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The Big Short and The Black Swan

Did you hear the one about “the number that killed us?” That’s actually the title of a book by quant professor Pablo Triana. I’m reading it now to see how he dissects and attacks the VAR (value-at-risk) models – that broke Wall Street and the US economy in 2008 – any better than Nassim Nicholas Taleb began to do so in his seminal The Black Swan in 2007.

But that’s a lot of dry reading. Much more colorful and entertaining is the book-turned-film by Michael Lewis, The Big Short. Directed by Adam McKay, the film has an all-star cast and does a fantastic job of not only explaining complex Wall Street finance shenanigans, but of bringing them to life with a captivating story and believable characters.

Hollywood’s Best Brings Out Wall Street’s Worst

Even the real life characters portrayed in the film thought their personalities and stories were well represented. Christian Bale was excellent as Michael Burry, the protagonist savant who discovered fatal flaws in the US mortgage market and committed large sums of money to the idea, much to the displeasure of his investors.

And comedian Steve Carell surprised me with his powerful and convincing range to play fictional hedge fund manager Mark Baum, the co-protagonist curmudgeon. Baum’s character was based on the real Steve Eisman, another hedge fund manager who also saw the wheels falling off of Wall Street and housing.

Also worth noting is Ryan Gosling's excellent performance as the character Jared Vannett, who is based on Greg Lippman, a Deutsche Bank trader at the center of the real story. Gosling’s shark-like charm added that element of cold Wall Street indifference we would expect from many players involved in such a house of cards.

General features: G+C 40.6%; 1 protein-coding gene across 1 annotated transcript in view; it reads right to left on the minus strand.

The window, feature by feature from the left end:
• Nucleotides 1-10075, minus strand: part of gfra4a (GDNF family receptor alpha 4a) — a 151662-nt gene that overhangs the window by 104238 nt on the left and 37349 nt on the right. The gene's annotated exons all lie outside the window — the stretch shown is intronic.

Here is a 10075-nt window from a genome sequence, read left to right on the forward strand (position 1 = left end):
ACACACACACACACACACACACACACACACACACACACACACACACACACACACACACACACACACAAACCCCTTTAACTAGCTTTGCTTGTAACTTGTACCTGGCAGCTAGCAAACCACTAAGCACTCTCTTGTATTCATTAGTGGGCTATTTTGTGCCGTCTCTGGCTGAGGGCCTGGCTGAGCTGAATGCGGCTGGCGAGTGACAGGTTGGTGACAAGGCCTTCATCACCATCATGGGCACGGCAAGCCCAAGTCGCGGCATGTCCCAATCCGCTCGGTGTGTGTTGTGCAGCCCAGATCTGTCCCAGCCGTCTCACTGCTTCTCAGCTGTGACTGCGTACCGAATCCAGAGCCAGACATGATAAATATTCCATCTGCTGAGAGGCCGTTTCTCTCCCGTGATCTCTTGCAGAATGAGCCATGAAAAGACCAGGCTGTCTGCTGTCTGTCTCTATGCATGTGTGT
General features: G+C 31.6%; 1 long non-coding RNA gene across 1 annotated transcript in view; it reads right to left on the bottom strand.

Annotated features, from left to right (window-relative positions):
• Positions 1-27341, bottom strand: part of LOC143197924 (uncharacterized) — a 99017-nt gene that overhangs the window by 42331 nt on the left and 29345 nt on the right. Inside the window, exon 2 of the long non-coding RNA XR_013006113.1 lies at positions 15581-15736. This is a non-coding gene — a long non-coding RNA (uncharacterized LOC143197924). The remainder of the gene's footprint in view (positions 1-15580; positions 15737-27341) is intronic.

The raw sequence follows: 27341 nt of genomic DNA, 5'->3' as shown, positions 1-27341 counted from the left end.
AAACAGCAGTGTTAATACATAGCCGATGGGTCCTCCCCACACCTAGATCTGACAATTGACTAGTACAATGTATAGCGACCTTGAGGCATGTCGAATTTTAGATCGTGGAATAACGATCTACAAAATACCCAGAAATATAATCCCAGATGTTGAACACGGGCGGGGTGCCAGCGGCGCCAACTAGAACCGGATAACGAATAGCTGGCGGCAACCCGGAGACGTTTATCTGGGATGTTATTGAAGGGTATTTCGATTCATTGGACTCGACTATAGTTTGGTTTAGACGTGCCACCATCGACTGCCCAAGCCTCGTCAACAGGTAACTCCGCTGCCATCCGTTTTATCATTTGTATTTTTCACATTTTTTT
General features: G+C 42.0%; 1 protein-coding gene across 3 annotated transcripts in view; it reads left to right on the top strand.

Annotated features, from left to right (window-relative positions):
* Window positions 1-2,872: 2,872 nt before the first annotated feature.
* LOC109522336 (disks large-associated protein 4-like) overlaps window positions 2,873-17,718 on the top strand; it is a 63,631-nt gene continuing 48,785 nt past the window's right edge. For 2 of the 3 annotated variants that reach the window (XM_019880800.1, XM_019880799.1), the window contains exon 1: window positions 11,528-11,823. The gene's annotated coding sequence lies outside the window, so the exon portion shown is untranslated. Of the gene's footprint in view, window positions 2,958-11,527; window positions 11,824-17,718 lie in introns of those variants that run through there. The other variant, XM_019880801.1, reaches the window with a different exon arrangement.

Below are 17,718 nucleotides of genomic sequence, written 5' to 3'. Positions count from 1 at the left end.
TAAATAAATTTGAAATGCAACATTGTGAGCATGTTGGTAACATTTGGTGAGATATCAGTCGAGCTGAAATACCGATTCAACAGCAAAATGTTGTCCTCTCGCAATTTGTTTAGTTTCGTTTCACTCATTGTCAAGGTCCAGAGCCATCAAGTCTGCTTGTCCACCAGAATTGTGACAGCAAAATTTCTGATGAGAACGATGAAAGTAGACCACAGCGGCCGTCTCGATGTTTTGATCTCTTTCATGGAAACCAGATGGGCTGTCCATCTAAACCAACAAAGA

But instead of a house of cards, Gosling’s character used Jenga blocks to create a beautifully simple analogy of the subprime housing skyscraper about to collapse. I didn’t read the Lewis book, so I don’t know if this part is fiction or not. If you know, fill me in. In any case, the use of Jenga in the movie was priceless.

How Taleb Tried to Warn Us about Super Models and Black Swans

In the video that accompanies this article, I run through ten specific talking points to answer this question:

How well did the Michael Lewis book and Adam McKay film explain the subprime housing implosion?

I’ve already stated that I thought they did “a fantastic job.” But in going through the complexities of the story, and beyond mere greed and ignorance, I am inevitably led back to the fundamental cause of the financial crisis: statistical models based on standard deviation, normal probability distributions, and derivative tools like VAR.

And for this fundamental story of the flawed math behind the crisis, we must go back to Taleb who greatly simplified matters for us in early 2007 with The Black Swan. Before the first Bear Stearns CDO hedge funds blew up that summer, he told us in very clear language and examples that the statistical models based on bell curve standard deviation were a “great intellectual fraud.”

For more on Taleb’s point of view, and why you should listen to him, watch the video where I provide five key ideas from the man who predicted the collapse of Wall Street. And here’s another article I wrote to explain where the banks go wrong in handling risk…

Super Models With Fat Tails

Kevin Cook is a Senior Stock Strategist for Zacks Investment Research where he runs the Tactical Trader portfolio. He can be reached @KevinBCook on Twitter.


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